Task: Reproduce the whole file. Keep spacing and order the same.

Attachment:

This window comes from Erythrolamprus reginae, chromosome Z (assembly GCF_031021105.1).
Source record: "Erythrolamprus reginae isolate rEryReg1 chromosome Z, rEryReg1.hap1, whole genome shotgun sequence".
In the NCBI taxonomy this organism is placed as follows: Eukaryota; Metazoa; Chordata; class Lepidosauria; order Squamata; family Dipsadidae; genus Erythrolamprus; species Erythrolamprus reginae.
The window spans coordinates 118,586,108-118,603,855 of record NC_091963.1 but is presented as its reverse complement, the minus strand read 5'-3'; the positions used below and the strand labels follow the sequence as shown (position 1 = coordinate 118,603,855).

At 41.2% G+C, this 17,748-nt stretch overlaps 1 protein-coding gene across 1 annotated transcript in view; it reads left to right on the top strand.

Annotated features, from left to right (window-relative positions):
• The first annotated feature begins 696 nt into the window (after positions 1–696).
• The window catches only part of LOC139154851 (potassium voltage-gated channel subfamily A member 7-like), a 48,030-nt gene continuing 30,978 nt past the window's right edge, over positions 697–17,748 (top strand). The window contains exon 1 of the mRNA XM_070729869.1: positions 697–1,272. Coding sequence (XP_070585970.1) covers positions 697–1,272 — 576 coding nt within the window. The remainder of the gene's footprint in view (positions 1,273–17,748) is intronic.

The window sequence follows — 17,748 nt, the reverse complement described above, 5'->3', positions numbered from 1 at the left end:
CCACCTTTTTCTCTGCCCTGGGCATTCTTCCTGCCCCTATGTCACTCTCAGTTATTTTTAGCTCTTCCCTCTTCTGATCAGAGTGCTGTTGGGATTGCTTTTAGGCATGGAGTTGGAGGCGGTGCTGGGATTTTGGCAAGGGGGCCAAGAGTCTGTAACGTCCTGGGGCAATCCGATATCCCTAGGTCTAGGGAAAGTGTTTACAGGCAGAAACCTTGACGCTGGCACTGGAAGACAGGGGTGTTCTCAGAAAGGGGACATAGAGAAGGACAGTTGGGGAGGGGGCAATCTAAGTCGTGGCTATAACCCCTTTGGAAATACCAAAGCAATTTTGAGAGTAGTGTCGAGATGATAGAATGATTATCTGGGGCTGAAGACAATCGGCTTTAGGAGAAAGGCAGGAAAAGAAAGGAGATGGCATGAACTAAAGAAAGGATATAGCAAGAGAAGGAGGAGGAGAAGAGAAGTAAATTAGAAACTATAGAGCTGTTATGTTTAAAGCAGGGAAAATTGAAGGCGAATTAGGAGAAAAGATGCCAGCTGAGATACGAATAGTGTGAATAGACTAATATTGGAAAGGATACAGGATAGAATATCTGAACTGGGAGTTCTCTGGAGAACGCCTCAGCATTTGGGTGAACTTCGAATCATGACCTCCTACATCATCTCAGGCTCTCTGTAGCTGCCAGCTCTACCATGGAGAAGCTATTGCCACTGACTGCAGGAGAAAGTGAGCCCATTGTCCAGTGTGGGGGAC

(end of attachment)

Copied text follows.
This window comes from Erythrolamprus reginae, chromosome Z (assembly GCF_031021105.1).
Source record: "Erythrolamprus reginae isolate rEryReg1 chromosome Z, rEryReg1.hap1, whole genome shotgun sequence".
In the NCBI taxonomy this organism is placed as follows: Eukaryota; Metazoa; Chordata; class Lepidosauria; order Squamata; family Dipsadidae; genus Erythrolamprus; species Erythrolamprus reginae.
The window spans coordinates 118,586,108-118,603,855 of record NC_091963.1 but is presented as its reverse complement, the minus strand read 5'-3'; the positions used below and the strand labels follow the sequence as shown (position 1 = coordinate 118,603,855).

At 41.2% G+C, this 17,748-nt stretch overlaps 1 protein-coding gene across 1 annotated transcript in view; it reads left to right on the top strand.

Annotated features, from left to right (window-relative positions):
• The first annotated feature begins 696 nt into the window (after positions 1–696).
• The window catches only part of LOC139154851 (potassium voltage-gated channel subfamily A member 7-like), a 48,030-nt gene continuing 30,978 nt past the window's right edge, over positions 697–17,748 (top strand). The window contains exon 1 of the mRNA XM_070729869.1: positions 697–1,272. Coding sequence (XP_070585970.1) covers positions 697–1,272 — 576 coding nt within the window. The remainder of the gene's footprint in view (positions 1,273–17,748) is intronic.

The window sequence follows — 17,748 nt, the reverse complement described above, 5'->3', positions numbered from 1 at the left end:
CCACCTTTTTCTCTGCCCTGGGCATTCTTCCTGCCCCTATGTCACTCTCAGTTATTTTTAGCTCTTCCCTCTTCTGATCAGAGTGCTGTTGGGATTGCTTTTAGGCATGGAGTTGGAGGCGGTGCTGGGATTTTGGCAAGGGGGCCAAGAGTCTGTAACGTCCTGGGGCAATCCGATATCCCTAGGTCTAGGGAAAGTGTTTACAGGCAGAAACCTTGACGCTGGCACTGGAAGACAGGGGTGTTCTCAGAAAGGGGACATAGAGAAGGACAGTTGGGGAGGGGGCAATCTAAGTCGTGGCTATAACCCCTTTGGAAATACCAAAGCAATTTTGAGAGTAGTGTCGAGATGATAGAATGATTATCTGGGGCTGAAGACAATCGGCTTTAGGAGAAAGGCAGGAAAAGAAAGGAGATGGCATGAACTAAAGAAAGGATATAGCAAGAGAAGGAGGAGGAGAAGAGAAGTAAATTAGAAACTATAGAGCTGTTATGTTTAAAGCAGGGAAAATTGAAGGCGAATTAGGAGAAAAGATGCCAGCTGAGATACGAATAGTGTGAATAGACTAATATTGGAAAGGATACAGGATAGAATATCTGAACTGGGAGTTCTCTGGAGAACGCCTCAGCATTTGGGTGAACTTCGAATCATGACCTCCTACATCATCTCAGGCTCTCTGTAGCTGCCAGCTCTACCATGGAGAAGCTATTGCCACTGACTGCAGGAGAAAGTGAGCCCATTGTCCAGTGTGGGGGAC